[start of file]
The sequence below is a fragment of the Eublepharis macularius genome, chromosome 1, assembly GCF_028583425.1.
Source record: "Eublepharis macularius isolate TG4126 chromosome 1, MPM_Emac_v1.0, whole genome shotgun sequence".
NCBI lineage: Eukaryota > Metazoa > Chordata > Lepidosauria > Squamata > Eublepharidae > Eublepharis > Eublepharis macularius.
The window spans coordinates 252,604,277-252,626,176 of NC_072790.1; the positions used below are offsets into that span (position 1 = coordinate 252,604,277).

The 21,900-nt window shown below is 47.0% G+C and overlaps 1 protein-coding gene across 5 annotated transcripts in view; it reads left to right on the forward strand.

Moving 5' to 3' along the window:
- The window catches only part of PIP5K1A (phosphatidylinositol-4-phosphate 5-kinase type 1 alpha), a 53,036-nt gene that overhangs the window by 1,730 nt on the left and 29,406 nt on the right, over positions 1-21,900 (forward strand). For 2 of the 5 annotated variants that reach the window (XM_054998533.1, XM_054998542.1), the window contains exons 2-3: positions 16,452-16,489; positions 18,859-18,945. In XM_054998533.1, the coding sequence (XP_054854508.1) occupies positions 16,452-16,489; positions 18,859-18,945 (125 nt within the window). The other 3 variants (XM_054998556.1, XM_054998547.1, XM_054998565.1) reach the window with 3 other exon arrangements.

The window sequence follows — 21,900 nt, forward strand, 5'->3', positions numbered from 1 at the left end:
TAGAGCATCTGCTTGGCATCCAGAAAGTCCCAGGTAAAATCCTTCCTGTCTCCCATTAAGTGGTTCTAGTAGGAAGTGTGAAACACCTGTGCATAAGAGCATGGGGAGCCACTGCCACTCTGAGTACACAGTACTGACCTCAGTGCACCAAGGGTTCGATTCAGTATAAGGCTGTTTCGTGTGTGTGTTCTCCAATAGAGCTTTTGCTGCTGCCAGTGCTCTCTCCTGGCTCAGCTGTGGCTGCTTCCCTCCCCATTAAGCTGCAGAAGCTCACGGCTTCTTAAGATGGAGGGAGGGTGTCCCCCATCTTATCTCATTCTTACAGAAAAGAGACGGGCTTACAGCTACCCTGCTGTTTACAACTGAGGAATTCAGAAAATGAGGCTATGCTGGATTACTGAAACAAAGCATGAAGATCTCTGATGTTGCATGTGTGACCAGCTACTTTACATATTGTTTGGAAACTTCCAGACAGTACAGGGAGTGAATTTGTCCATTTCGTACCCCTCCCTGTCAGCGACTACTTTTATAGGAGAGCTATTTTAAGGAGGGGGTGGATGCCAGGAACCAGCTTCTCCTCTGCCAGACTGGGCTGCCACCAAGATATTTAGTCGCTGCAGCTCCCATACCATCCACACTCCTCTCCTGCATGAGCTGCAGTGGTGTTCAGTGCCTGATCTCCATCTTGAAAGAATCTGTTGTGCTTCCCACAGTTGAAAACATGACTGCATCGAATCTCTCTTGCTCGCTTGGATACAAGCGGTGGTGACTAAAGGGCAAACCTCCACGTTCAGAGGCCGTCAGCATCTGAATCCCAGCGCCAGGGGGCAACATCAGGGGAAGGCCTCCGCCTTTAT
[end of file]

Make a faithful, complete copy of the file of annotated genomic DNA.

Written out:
The sequence below is a fragment of the Eublepharis macularius genome, chromosome 1, assembly GCF_028583425.1.
Source record: "Eublepharis macularius isolate TG4126 chromosome 1, MPM_Emac_v1.0, whole genome shotgun sequence".
NCBI lineage: Eukaryota > Metazoa > Chordata > Lepidosauria > Squamata > Eublepharidae > Eublepharis > Eublepharis macularius.
The window spans coordinates 252,604,277-252,626,176 of NC_072790.1; the positions used below are offsets into that span (position 1 = coordinate 252,604,277).

The 21,900-nt window shown below is 47.0% G+C and overlaps 1 protein-coding gene across 5 annotated transcripts in view; it reads left to right on the forward strand.

Moving 5' to 3' along the window:
- The window catches only part of PIP5K1A (phosphatidylinositol-4-phosphate 5-kinase type 1 alpha), a 53,036-nt gene that overhangs the window by 1,730 nt on the left and 29,406 nt on the right, over positions 1-21,900 (forward strand). For 2 of the 5 annotated variants that reach the window (XM_054998533.1, XM_054998542.1), the window contains exons 2-3: positions 16,452-16,489; positions 18,859-18,945. In XM_054998533.1, the coding sequence (XP_054854508.1) occupies positions 16,452-16,489; positions 18,859-18,945 (125 nt within the window). The other 3 variants (XM_054998556.1, XM_054998547.1, XM_054998565.1) reach the window with 3 other exon arrangements.

The window sequence follows — 21,900 nt, forward strand, 5'->3', positions numbered from 1 at the left end:
TAGAGCATCTGCTTGGCATCCAGAAAGTCCCAGGTAAAATCCTTCCTGTCTCCCATTAAGTGGTTCTAGTAGGAAGTGTGAAACACCTGTGCATAAGAGCATGGGGAGCCACTGCCACTCTGAGTACACAGTACTGACCTCAGTGCACCAAGGGTTCGATTCAGTATAAGGCTGTTTCGTGTGTGTGTTCTCCAATAGAGCTTTTGCTGCTGCCAGTGCTCTCTCCTGGCTCAGCTGTGGCTGCTTCCCTCCCCATTAAGCTGCAGAAGCTCACGGCTTCTTAAGATGGAGGGAGGGTGTCCCCCATCTTATCTCATTCTTACAGAAAAGAGACGGGCTTACAGCTACCCTGCTGTTTACAACTGAGGAATTCAGAAAATGAGGCTATGCTGGATTACTGAAACAAAGCATGAAGATCTCTGATGTTGCATGTGTGACCAGCTACTTTACATATTGTTTGGAAACTTCCAGACAGTACAGGGAGTGAATTTGTCCATTTCGTACCCCTCCCTGTCAGCGACTACTTTTATAGGAGAGCTATTTTAAGGAGGGGGTGGATGCCAGGAACCAGCTTCTCCTCTGCCAGACTGGGCTGCCACCAAGATATTTAGTCGCTGCAGCTCCCATACCATCCACACTCCTCTCCTGCATGAGCTGCAGTGGTGTTCAGTGCCTGATCTCCATCTTGAAAGAATCTGTTGTGCTTCCCACAGTTGAAAACATGACTGCATCGAATCTCTCTTGCTCGCTTGGATACAAGCGGTGGTGACTAAAGGGCAAACCTCCACGTTCAGAGGCCGTCAGCATCTGAATCCCAGCGCCAGGGGGCAACATCAGGGGAAGGCCTCCGCCTTTAT